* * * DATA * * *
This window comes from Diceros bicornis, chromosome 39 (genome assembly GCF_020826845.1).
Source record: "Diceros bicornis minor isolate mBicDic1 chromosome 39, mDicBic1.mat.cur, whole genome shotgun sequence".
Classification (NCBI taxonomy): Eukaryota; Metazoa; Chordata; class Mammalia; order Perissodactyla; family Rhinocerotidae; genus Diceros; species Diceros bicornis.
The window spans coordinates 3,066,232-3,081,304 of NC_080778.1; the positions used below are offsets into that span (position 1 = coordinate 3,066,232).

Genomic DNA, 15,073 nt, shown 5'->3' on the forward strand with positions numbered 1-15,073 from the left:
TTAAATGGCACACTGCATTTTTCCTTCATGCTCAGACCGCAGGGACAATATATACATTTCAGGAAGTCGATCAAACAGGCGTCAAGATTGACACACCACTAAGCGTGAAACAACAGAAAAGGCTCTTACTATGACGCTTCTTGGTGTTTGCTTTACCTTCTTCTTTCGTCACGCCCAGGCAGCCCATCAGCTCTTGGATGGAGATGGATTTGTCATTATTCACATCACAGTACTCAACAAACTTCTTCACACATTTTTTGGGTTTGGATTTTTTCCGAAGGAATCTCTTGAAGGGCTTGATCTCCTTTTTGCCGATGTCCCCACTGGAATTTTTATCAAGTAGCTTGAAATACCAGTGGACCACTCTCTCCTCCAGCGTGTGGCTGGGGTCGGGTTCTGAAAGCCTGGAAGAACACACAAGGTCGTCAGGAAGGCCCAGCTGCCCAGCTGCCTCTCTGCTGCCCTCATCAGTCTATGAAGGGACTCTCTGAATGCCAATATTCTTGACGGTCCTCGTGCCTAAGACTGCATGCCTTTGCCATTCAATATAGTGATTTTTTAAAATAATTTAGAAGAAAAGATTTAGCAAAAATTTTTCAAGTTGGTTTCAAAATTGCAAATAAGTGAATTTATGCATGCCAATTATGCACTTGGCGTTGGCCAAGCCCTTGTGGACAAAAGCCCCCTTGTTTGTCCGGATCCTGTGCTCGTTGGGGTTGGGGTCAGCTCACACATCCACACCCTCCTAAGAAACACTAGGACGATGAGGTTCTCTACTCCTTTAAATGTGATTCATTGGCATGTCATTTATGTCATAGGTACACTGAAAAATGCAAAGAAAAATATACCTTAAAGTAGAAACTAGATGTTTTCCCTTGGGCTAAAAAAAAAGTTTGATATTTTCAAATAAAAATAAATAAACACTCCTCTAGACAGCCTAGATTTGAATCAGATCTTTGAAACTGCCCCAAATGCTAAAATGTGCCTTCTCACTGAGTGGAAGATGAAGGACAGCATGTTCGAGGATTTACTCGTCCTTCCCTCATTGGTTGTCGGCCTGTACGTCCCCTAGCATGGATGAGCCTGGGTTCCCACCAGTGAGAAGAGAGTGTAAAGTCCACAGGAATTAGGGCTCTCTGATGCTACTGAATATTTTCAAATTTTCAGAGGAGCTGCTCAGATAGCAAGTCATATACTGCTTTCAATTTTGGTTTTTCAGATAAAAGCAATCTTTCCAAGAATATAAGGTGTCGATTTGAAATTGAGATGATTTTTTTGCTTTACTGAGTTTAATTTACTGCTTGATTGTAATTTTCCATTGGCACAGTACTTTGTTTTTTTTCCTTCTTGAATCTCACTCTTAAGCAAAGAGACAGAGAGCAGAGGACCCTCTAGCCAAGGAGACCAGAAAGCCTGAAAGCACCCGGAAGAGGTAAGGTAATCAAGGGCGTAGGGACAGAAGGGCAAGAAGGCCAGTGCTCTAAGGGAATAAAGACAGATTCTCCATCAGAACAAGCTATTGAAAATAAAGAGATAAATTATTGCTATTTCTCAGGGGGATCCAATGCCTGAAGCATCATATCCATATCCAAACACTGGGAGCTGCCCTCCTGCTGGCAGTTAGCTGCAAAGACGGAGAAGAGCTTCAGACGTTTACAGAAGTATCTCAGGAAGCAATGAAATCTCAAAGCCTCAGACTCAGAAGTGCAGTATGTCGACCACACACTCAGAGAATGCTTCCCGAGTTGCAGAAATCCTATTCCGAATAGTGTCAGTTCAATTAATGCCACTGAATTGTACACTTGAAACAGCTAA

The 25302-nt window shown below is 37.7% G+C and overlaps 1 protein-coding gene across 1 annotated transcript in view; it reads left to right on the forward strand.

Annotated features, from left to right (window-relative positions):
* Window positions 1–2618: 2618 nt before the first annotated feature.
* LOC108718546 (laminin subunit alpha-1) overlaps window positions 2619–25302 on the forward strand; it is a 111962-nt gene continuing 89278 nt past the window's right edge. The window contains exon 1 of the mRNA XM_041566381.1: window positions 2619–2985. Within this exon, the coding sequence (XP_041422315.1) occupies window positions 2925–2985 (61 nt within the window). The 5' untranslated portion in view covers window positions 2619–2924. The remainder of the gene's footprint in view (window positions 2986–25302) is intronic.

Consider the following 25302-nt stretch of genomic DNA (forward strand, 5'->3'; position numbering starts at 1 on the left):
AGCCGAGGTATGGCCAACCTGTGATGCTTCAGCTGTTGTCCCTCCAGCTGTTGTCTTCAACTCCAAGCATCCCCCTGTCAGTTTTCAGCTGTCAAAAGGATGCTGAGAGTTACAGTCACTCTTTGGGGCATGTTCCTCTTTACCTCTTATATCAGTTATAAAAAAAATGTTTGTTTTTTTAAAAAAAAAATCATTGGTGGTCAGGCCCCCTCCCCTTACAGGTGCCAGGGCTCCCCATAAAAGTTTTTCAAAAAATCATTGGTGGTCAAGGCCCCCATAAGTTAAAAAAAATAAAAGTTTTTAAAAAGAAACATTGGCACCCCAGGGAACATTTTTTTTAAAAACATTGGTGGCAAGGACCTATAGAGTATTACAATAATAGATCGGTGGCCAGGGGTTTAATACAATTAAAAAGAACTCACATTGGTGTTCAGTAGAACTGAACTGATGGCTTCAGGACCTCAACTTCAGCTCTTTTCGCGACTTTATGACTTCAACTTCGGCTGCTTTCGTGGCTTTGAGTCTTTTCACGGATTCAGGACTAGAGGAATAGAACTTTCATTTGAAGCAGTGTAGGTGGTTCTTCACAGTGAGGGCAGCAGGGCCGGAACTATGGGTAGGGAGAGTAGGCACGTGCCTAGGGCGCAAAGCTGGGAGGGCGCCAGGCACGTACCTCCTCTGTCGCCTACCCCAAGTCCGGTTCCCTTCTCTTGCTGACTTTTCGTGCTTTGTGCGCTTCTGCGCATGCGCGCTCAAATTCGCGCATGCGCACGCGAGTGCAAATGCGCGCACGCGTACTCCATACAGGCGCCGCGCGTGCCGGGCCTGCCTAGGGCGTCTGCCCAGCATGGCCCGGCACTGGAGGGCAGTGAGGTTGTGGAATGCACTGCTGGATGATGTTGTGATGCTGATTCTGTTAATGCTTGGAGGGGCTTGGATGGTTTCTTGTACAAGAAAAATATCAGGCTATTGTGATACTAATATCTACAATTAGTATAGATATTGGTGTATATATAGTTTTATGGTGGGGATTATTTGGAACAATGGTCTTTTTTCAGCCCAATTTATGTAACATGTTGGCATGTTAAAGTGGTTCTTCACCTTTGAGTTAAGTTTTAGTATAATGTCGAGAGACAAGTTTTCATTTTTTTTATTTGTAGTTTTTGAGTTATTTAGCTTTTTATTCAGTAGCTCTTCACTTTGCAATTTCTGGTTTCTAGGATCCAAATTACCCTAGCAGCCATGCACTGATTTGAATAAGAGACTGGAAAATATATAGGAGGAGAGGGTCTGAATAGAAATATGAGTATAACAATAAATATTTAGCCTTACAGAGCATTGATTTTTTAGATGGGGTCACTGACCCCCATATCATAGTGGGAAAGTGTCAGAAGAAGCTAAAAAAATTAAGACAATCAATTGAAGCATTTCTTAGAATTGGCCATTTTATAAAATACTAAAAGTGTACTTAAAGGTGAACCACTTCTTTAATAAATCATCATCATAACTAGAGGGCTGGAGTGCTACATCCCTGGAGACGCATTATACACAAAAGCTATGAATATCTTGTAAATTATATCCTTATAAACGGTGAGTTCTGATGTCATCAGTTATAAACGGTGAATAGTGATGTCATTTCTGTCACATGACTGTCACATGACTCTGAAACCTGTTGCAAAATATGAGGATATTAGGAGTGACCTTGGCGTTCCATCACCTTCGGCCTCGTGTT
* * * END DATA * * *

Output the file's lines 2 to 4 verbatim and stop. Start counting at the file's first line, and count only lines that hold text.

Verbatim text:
Source record: "Diceros bicornis minor isolate mBicDic1 chromosome 39, mDicBic1.mat.cur, whole genome shotgun sequence".
Classification (NCBI taxonomy): Eukaryota; Metazoa; Chordata; class Mammalia; order Perissodactyla; family Rhinocerotidae; genus Diceros; species Diceros bicornis.
The window spans coordinates 3,066,232-3,081,304 of NC_080778.1; the positions used below are offsets into that span (position 1 = coordinate 3,066,232).